Diagnosis


Fortunately, there are ways to diagnose sleep apnea. The diagnosis is possible either with nocturnal polysomnography or a home sleep test. Polysomnography monitors several things. With it, your heart, lungs, and brain activity get monitored along with your breathing patterns, arms, and legs movements, and blood oxygen levels while you are sleeping. The home sleep test will monitor your heart rate, blood oxygen level, airflow, and breathing patterns. Your doctor can determine the most appropriate plan of care for you after the test results. He/she might refer you to different specialist doctors to determine where the sleep apnea problem comes from. It can be through an ear, nose, and throat specialist, a heart doctor, or a nervous system doctor.


Treatment options

woman wearing a CPAP machine while sleeping

The different treatment options available vary depending on the severity and cause of sleep apnea. It can be just a simple lifestyle modification in cases of mild sleep apnea. For example, you might only need to change your diet, start exercising, stop alcohol consumption, and cease smoking to improve your symptoms. In cases that are moderate or severe, one treatment option could be the use of a breathing mask that will allow a machine to deliver continuous positive air pressure (CPAP) to your lungs. There are also devices to help you keep your mouth open, or you might need supplemental oxygen while sleeping. Physicians keep surgery for when other measures have failed.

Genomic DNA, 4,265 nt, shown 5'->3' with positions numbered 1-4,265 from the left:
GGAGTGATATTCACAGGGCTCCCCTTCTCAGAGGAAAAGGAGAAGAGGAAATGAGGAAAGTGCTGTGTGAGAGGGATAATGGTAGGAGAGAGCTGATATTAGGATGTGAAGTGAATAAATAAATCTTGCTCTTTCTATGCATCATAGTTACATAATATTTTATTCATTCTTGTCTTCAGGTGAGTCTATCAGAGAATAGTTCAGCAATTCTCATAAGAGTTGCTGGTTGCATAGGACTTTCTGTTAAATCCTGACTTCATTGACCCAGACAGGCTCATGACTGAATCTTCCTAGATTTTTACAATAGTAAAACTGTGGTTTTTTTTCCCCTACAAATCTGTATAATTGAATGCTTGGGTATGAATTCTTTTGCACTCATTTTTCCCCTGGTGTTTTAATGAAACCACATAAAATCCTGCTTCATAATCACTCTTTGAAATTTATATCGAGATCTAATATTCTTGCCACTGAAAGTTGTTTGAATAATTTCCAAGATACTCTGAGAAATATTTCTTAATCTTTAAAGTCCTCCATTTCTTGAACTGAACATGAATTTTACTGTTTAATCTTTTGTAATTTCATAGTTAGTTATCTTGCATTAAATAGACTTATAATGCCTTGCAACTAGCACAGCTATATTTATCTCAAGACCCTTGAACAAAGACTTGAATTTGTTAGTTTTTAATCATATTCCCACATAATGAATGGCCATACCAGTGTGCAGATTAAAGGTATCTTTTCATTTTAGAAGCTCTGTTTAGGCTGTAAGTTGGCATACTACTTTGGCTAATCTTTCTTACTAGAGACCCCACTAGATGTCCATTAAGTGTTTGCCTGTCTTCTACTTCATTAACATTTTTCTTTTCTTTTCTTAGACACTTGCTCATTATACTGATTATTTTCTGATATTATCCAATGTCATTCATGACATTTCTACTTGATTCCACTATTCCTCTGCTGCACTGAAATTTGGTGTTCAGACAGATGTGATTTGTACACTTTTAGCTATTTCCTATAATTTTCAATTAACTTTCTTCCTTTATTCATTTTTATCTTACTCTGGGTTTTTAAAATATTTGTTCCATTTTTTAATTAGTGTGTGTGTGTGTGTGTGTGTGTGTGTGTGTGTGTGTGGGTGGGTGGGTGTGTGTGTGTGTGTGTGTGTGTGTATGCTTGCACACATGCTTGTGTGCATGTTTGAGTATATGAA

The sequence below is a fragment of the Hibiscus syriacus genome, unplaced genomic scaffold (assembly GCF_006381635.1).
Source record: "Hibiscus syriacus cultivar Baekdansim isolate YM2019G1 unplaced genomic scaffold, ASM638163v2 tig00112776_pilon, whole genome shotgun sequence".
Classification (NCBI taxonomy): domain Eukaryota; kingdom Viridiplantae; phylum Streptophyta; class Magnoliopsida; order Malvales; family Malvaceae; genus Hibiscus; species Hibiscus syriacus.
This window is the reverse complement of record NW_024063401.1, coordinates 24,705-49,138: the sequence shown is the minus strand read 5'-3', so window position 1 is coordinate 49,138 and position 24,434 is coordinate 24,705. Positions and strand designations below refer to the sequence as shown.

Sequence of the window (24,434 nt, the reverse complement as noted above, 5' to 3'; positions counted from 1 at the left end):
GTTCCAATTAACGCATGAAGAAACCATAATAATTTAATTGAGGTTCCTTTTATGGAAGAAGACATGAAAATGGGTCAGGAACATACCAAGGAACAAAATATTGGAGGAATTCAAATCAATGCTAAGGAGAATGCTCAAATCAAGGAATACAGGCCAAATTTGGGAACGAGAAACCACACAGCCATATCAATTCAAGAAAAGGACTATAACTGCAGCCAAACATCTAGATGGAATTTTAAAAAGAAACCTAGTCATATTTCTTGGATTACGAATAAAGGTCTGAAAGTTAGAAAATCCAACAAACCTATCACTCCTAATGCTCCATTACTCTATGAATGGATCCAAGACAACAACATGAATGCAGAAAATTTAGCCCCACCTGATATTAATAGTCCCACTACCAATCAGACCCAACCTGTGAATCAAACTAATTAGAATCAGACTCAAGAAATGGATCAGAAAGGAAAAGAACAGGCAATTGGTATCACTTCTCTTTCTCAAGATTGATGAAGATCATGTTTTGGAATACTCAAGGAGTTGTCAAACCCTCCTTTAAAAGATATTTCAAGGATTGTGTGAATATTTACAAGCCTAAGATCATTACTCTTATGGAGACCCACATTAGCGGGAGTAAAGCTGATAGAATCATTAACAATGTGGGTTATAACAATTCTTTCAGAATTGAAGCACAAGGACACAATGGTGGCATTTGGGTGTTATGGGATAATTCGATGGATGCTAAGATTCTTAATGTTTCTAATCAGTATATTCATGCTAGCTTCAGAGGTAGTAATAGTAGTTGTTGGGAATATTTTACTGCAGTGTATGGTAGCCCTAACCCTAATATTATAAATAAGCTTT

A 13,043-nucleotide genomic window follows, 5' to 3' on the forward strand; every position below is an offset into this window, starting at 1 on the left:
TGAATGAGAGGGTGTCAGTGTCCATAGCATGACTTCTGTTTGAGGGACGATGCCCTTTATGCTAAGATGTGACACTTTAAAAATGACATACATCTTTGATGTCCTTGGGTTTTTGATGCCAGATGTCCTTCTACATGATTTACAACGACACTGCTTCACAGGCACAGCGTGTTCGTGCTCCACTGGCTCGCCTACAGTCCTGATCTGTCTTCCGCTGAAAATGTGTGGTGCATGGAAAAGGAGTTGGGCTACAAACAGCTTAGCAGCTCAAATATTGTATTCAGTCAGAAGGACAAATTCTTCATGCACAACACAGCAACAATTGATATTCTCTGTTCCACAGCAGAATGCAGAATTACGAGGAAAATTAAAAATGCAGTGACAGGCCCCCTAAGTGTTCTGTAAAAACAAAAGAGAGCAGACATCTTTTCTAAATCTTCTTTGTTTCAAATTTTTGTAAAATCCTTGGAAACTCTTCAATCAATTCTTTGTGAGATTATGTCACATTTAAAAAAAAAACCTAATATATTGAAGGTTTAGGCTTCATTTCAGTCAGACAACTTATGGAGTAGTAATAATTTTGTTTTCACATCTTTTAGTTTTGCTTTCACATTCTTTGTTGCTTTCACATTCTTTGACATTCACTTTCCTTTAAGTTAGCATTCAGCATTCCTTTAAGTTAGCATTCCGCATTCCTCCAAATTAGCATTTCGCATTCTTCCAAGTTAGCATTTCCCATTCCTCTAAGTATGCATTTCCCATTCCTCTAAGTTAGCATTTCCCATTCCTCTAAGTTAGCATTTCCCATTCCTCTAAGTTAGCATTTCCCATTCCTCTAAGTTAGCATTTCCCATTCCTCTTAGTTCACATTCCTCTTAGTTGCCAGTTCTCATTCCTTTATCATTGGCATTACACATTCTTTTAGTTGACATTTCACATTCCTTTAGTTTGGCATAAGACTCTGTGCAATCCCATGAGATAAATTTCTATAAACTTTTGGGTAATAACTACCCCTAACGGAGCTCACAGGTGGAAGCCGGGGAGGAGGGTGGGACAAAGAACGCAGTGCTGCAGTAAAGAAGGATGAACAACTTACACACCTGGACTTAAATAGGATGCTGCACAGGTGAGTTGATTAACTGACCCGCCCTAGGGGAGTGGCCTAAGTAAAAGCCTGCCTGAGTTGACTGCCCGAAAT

There are different ways to treat Sleep Apnea, including those not mentioned in this post. But the most important thing you can do is visit your doctor and talk to him about your symptoms and your medical/family history. Everything needs to be taken into consideration to order the tests for a correct diagnosis. Meanwhile, try to keep as healthy as possible and stay tuned for the next topic in this blog.


 

References:

1. Central Sleep Apnea. American Sleep Apnea Association. https://www.sleepapnea.org/learn/sleep-apnea/central-sleep-apnea/ Accessed on January 13, 2021.

2. Sleep Apnea. Mayo Clinic. https://www.mayoclinic.org/diseases-conditions/sleep-apnea/ Accessed January 13, 2021.

3. Sleep Apnea. Sleep Foundation. https://www.sleepfoundation.org/sleep-apnea/ Accessed January 13, 2021.


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This Site cannot and does not contain physician advice. The physician information is provided for general and educational purposes only and is not a substitute for professional advice. Accordingly, before taking any actions based upon such information, we encourage you to consult with the appropriate professionals. We do not provide any kind of physician advice. THE USE OR RELIANCE OF ANY INFORMATION CONTAINED ON THIS SITE OR THE MOBILE APPLICATION IS SOLELY AT YOUR OWN RISK.